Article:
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Joining a Club

Strength in Numbers: Why a New Ham Should Join an Amateur Radio Club

You have your license and your first radio. If you’re not sure what to do next, the best thing is to join an amateur radio club where you will connect with experienced hams who can help you get more involved and on the air.

“Joining a club is great for two things,” said ARRL Field Services Manager Mike Walters, W8ZY.

“You can meet an Elmer. And you can meet like-minded people.”

“Elmer” is ham radio slang for a mentor. So, if you hear a lot of talk about “Elmering” at a club you are checking out, you are in the right place.

ARRL’s website lists more than 2,000 ham radio clubs across the country. Walters said the best thing for a new Technician to do is to seek out a local club that participates in a variety of activities. Some clubs, he said, focus on a specific ham radio activity, like contesting, and that may not be the best place for someone new to ham radio.

“Start out by looking for a general-purpose club. That way, you can get a flavor for everything in ham radio,” Walters said.

You have plenty of choices, and it’s important to shop around to find a club that focuses on recruiting new members and mentoring newcomers. If the first club you check out doesn’t suit you, don’t be afraid to look elsewhere.

The ideal club is one that is local to you, and has enough members to be active in as many different parts of ham radio as possible. That makes it easier to meet experienced hams and get a taste for everything amateur radio has to offer, Walters said.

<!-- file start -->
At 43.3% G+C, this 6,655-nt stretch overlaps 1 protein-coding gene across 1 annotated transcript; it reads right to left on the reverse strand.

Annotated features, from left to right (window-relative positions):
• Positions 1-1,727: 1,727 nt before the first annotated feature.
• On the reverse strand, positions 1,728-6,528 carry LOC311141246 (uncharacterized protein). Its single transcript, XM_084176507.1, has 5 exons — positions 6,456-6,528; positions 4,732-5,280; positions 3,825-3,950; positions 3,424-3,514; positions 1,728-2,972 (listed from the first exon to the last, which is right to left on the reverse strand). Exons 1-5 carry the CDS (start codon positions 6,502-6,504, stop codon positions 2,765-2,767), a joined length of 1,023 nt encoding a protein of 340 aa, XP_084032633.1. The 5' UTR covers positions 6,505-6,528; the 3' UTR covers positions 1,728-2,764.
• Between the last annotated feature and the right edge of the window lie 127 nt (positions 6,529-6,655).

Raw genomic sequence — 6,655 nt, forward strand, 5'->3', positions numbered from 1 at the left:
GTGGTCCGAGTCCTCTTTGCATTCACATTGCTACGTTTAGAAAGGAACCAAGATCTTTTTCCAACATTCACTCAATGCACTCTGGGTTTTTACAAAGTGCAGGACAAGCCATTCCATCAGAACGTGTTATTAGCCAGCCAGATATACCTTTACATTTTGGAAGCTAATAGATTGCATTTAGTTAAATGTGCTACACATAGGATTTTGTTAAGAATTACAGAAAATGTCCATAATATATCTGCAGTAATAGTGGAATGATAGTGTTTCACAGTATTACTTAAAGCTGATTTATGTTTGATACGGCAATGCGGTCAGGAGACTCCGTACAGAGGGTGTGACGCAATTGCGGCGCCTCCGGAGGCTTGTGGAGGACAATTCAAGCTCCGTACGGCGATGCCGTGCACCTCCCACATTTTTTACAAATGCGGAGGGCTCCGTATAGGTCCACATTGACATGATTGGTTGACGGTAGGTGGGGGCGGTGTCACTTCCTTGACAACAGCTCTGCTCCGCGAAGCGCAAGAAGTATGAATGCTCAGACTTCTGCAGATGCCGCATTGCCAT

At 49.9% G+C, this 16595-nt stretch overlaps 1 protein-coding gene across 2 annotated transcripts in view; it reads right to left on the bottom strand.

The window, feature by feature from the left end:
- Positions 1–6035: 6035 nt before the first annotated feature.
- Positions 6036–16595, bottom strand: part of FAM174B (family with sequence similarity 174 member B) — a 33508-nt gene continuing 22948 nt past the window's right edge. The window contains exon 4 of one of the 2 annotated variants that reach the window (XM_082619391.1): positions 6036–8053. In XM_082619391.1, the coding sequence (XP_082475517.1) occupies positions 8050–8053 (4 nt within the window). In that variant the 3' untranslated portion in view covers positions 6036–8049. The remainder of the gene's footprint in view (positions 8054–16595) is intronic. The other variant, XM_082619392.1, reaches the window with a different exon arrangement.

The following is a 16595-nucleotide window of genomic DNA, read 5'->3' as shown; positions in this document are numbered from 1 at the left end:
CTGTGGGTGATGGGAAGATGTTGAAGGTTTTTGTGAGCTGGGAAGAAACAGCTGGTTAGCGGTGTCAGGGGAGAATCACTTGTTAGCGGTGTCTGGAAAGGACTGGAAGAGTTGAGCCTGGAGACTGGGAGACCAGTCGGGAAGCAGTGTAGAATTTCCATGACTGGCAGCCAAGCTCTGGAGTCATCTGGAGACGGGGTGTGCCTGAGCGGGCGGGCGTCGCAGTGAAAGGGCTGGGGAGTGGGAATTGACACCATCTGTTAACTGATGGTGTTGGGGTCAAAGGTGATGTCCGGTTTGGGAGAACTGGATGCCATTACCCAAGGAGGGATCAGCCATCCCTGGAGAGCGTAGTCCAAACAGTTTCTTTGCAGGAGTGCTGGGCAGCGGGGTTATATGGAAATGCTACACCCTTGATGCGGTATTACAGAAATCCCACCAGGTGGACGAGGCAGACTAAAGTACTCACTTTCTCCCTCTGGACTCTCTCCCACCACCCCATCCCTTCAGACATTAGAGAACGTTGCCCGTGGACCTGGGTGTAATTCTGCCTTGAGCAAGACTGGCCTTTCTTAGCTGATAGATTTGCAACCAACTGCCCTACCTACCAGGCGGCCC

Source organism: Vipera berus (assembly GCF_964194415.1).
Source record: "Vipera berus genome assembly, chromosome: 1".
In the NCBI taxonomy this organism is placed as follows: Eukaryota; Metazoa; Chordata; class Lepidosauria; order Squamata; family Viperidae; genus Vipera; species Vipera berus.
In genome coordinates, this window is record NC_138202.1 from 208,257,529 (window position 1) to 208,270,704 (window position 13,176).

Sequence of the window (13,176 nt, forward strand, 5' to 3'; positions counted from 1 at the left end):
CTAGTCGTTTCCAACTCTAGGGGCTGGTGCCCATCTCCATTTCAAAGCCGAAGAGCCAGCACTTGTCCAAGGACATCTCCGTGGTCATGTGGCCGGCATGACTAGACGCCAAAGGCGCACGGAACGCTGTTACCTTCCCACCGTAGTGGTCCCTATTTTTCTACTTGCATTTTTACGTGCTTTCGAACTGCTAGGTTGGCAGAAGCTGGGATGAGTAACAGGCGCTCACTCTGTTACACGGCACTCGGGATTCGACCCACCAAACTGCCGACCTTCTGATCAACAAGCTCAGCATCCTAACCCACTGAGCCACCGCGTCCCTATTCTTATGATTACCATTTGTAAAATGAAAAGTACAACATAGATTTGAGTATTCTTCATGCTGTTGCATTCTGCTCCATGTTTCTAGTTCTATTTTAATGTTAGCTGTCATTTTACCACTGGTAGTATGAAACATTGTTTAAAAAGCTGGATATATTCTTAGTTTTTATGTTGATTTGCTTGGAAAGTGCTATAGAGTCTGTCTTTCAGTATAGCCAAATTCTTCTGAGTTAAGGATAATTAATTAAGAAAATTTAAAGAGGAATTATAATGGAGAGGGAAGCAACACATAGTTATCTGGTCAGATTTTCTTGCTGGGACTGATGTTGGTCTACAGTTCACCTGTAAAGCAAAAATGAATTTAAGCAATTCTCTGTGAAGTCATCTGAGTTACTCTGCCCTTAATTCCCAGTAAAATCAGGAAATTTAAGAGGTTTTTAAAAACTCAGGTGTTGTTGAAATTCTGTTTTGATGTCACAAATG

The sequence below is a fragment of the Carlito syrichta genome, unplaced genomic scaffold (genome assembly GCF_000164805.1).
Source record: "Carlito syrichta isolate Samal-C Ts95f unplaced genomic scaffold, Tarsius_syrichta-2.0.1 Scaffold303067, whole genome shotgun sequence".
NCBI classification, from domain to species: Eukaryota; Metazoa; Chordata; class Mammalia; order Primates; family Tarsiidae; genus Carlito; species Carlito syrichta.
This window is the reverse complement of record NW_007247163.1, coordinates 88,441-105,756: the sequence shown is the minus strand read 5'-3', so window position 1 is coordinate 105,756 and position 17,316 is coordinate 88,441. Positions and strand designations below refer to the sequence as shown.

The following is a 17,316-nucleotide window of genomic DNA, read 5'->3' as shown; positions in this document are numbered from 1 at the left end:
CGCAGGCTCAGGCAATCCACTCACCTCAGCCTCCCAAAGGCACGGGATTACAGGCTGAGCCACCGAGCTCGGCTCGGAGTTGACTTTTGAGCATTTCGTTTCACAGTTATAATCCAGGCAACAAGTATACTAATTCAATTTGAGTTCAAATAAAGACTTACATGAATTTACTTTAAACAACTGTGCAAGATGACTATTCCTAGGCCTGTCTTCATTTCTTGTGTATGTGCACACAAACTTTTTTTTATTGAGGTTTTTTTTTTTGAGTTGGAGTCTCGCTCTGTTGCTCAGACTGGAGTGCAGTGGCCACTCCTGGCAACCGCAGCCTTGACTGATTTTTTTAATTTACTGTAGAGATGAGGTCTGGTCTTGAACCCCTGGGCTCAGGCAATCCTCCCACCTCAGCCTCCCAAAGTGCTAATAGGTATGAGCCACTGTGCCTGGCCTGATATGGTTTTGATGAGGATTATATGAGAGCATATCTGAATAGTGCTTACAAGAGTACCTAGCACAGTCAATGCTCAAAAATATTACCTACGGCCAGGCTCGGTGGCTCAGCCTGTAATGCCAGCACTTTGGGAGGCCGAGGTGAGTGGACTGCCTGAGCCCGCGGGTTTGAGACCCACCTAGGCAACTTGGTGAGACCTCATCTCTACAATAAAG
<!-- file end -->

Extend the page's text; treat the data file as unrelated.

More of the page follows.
Look for a club that offers classes and other kinds of help. Some clubs hold licensing exam classes, and even regular “bootcamps” that help hams at all levels build their skills. Some post educational material on their websites, to promote ongoing learning.

If a club focuses on teaching basic skills, like programming a radio, that’s a sign that they’re welcoming to newcomers. Helping a new ham make their first contact is a great way of encouraging them, said Nick Wagner, AC8QG, president of the Portage County Amateur Radio Service (PCARS) in Ohio.

“Getting set up is a challenge for a new Technician. Their new radio sits in the box for months while they ask, ‘What do I do?’” Wagner said.

Wagner added that his club offers license exam classes that include hands-on practice using radios before participants take the test. PCARS has about 200 members, and between 10 and 20 new hams join each year.

One of the best things about being part of a club is learning from other hams, and some of the best clubs create opportunities where that can take place. Wagner said that PCARS pairs a Technician with a General- or Extra-class licensee so the Technician can fully participate in on-air contests that might be outside of their current operating privileges.

“Show them how this can be fun and exciting,” Wagner said.

It may sound obvious, but a key thing to look for is a welcoming attitude. Wagner said when he first attended PCARS meetings, there was no pressure to join. Instead, members were just happy that he showed up and was interested in amateur radio. That easygoing approach paid off for Wagner and the club. He has been a member for 16 years, and is getting his young children, who may be future members, involved in ham radio.

Visit today, and start looking for a club that will welcome you with open arms.


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